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LTL Freight Class vs. NMFC Codes: What Sets Them Apart

LTL Freight Class and NMFC Codes: What’s the Difference?

Chances are, if you’re in the logistics industry, you’re probably more than familiar with less than truckload (LTL) and full truckload freight shipping. And while both of those are very similar in lots of ways, they do have some vital differences that set them apart from one another. One of those key differences just happens to be how shipments are quoted and priced. 

Calculating costs for LTL shipping can be tricky so to make it easier, commodities have been broken up in several categories, which are known as ltl freight classes. 

For the remainder of this article, we are going to break down what “LTL freight class” is along with NMFC codes entail so you can better conceptualize the significant impact they make in LTL shipping.

Understanding this information is crucial to making better educated shipping decisions and can have a huge impact on business. LTL Freight Class versus NMFC can be tricky to understand at first, but this article will break it down.

The Definition of an LTL Freight Class

First, we need to understand what freight class actually means. Freight class is a system used industry-wide that classifies commodities based on a numeric system. There are 18 different freight classes and the span from class 50 to class 500. It was created by the National Motor Freight Traffic Association (NMFTA).

The commodities you plan to ship will fall into one of those 18 categories depending on a few different metrics (we will dive into these metrics later on in the article). The 18 categories are easily accessible online.

Check out this 4-minute video if you need more information.

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Why Freight Class Matters

You may think weight is just weight when it comes to shipping but the differences between products and commodities actually matters immensely. Different products will belong to different freight classes and your shipment’s freight class will play a huge role in deciding the rate of that specific shipment. Making sure you are classifying into the correct category can ultimately cost a company money if not done correctly.

To put simply, to get an accurate LTL quote, you need the correct freight class. They are essential to each other.

Because the LTL carrier will load and unload your product a few times, and there will be other commodities along for the ride with yours, each pallet’s specifics–dimensions, packaging, fragility, etc. all play a part.

Those details factor into how efficient your shipment is to transport. However, this is not the case for full truckload as your commodity will stay put in the truck during its entire journey.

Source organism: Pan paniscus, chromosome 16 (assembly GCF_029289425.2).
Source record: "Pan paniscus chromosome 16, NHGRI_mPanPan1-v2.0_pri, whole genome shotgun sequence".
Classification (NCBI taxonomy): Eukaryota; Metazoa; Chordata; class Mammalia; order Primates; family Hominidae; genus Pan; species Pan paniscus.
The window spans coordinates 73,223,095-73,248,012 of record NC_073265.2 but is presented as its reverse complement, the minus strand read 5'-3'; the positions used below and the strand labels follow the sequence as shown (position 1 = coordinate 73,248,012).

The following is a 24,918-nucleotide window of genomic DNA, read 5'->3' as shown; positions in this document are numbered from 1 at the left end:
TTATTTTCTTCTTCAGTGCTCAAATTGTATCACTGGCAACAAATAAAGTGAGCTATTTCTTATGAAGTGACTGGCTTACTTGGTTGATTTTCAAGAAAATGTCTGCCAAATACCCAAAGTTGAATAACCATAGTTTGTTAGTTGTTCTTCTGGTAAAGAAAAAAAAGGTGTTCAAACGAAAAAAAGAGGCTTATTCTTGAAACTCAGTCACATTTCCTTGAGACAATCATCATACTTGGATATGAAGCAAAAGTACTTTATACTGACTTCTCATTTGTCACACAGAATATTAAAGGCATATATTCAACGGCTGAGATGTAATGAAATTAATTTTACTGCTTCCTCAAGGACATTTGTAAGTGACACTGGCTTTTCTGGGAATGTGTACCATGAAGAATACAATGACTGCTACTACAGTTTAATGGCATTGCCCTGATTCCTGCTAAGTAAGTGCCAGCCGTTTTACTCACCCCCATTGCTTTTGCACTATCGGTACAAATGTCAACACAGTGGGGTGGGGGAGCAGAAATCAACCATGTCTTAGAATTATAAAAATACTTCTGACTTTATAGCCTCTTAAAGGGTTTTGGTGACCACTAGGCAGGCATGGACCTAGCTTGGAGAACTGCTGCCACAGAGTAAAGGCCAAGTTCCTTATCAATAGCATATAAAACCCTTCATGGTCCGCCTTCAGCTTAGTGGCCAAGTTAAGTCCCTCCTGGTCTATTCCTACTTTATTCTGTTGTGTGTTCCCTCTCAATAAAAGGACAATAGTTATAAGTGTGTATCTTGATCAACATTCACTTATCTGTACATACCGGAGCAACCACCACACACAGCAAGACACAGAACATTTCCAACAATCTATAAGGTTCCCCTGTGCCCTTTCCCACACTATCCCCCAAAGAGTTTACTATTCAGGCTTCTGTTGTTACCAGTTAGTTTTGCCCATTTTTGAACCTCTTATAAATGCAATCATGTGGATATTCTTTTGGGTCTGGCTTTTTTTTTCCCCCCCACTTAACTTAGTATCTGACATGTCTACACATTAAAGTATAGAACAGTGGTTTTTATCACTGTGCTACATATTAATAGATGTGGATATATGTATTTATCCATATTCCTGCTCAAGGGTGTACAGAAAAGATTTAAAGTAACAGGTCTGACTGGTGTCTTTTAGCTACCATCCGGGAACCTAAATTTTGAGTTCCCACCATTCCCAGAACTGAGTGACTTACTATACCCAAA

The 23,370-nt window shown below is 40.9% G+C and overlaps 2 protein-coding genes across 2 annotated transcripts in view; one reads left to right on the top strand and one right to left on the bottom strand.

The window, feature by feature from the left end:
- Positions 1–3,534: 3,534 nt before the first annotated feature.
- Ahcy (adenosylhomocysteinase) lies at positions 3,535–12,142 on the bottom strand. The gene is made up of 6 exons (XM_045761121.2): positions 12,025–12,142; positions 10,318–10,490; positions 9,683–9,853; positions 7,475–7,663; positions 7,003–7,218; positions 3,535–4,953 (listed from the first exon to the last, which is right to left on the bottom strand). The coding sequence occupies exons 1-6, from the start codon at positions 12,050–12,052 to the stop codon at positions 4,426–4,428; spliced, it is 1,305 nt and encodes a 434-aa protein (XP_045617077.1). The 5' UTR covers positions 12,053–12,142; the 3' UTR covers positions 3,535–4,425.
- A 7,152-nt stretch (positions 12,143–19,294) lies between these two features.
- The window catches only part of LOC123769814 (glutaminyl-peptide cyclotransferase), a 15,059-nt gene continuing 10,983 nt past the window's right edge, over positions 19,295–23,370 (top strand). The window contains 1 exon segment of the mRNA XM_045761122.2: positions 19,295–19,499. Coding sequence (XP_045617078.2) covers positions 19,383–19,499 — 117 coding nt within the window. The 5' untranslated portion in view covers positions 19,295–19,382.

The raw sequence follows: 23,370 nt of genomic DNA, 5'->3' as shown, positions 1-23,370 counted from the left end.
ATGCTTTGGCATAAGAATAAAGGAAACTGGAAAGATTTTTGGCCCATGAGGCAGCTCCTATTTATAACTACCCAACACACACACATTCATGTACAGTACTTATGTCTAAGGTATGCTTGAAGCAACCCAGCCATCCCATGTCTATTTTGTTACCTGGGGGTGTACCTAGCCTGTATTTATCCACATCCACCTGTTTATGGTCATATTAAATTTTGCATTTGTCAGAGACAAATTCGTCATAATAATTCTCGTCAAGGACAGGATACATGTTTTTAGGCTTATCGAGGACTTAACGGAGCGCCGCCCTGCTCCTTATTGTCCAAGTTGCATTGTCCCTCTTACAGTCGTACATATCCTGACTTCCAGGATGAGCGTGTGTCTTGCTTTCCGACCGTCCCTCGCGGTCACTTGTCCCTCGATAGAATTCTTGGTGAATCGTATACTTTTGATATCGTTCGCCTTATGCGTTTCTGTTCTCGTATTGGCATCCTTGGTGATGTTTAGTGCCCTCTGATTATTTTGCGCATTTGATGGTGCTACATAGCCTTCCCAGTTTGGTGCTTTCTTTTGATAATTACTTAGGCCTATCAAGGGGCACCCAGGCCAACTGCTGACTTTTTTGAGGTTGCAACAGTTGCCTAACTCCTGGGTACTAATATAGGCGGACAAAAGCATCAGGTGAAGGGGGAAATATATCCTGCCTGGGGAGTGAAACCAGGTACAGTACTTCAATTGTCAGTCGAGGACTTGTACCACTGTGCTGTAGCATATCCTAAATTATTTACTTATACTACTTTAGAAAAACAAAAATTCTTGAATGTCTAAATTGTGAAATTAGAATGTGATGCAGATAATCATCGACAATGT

How Freight Class Impacts Shipping Costs

Although it may seem counterintuitive, high density items will have low freight classes while low density items like a bag of gold dust for example will have a high freight class. 

The lower the freight class, the lower the rate. The higher the freight class, the higher the rate.

For further explanation, check out the freight class cost per pound chart to the right.

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What Specific Commodities Make Up Each Freight Class?

As you have already been told, there are 18 different freight classes starting at class 50 and going all the way to class 500. Here, we break it down so you can see how individual commodities are split up. 

Remember that these are estimates and only apply to carriers that base their freight classifications on density alone.

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Freight Class Tips and Tricks

Weigh Your Freight Using the Right Resources

Make sure to use an NTEP-certified floor or forklift scale to weigh your freight and that the scale is free of any other material. The weight is not crucial now, but you will need it further down the line when calculating density.

Calculate Correctly

Do not skimp when it comes to measurements. Always remember to measure the extremes. When your commodities are on a pallet, measure the length and width of the commodities and pallet together, which is considered your entire shipment.

Bonus tip: Try your best to avoid any overhang if your freight is resting on a pallet. The overhang can incur prices increases later on and is more likely to be damaged or cause damage during transit.

Calculate the Density